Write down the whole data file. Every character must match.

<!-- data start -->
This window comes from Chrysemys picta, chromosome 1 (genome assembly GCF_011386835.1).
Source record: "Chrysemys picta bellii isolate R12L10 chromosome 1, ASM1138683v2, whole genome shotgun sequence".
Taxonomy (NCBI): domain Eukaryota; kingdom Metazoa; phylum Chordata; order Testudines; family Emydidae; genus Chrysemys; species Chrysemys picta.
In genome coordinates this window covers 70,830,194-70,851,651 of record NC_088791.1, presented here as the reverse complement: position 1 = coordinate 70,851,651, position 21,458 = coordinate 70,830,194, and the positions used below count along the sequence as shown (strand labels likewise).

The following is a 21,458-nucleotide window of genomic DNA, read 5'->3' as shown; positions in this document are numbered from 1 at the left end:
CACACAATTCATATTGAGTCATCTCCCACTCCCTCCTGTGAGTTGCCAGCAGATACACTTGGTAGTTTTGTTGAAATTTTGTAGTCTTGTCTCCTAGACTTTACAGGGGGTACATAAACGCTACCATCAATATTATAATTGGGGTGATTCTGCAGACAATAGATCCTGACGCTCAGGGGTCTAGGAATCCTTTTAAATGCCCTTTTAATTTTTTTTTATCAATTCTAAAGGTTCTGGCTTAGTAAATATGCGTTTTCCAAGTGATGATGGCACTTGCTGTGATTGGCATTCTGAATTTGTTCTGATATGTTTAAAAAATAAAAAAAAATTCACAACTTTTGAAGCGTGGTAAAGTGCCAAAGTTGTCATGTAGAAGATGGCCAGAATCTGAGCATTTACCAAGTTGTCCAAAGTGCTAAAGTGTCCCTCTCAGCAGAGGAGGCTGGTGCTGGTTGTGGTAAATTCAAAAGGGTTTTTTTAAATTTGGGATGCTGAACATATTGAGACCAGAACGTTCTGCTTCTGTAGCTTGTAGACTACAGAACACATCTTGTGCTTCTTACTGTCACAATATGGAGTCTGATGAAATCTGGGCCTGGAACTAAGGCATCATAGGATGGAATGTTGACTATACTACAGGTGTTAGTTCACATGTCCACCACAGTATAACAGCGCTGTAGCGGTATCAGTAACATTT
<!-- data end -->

This window comes from Chrysemys picta, chromosome 1 (genome assembly GCF_011386835.1).
Source record: "Chrysemys picta bellii isolate R12L10 chromosome 1, ASM1138683v2, whole genome shotgun sequence".
Taxonomy (NCBI): domain Eukaryota; kingdom Metazoa; phylum Chordata; order Testudines; family Emydidae; genus Chrysemys; species Chrysemys picta.
In genome coordinates this window covers 70,830,194-70,851,651 of record NC_088791.1, presented here as the reverse complement: position 1 = coordinate 70,851,651, position 21,458 = coordinate 70,830,194, and the positions used below count along the sequence as shown (strand labels likewise).

The following is a 21,458-nucleotide window of genomic DNA, read 5'->3' as shown; positions in this document are numbered from 1 at the left end:
CACACAATTCATATTGAGTCATCTCCCACTCCCTCCTGTGAGTTGCCAGCAGATACACTTGGTAGTTTTGTTGAAATTTTGTAGTCTTGTCTCCTAGACTTTACAGGGGGTACATAAACGCTACCATCAATATTATAATTGGGGTGATTCTGCAGACAATAGATCCTGACGCTCAGGGGTCTAGGAATCCTTTTAAATGCCCTTTTAATTTTTTTTTATCAATTCTAAAGGTTCTGGCTTAGTAAATATGCGTTTTCCAAGTGATGATGGCACTTGCTGTGATTGGCATTCTGAATTTGTTCTGATATGTTTAAAAAATAAAAAAAAATTCACAACTTTTGAAGCGTGGTAAAGTGCCAAAGTTGTCATGTAGAAGATGGCCAGAATCTGAGCATTTACCAAGTTGTCCAAAGTGCTAAAGTGTCCCTCTCAGCAGAGGAGGCTGGTGCTGGTTGTGGTAAATTCAAAAGGGTTTTTTTAAATTTGGGATGCTGAACATATTGAGACCAGAACGTTCTGCTTCTGTAGCTTGTAGACTACAGAACACATCTTGTGCTTCTTACTGTCACAATATGGAGTCTGATGAAATCTGGGCCTGGAACTAAGGCATCATAGGATGGAATGTTGACTATACTACAGGTGTTAGTTCACATGTCCACCACAGTATAACAGCGCTGTAGCGGTATCAGTAACATTT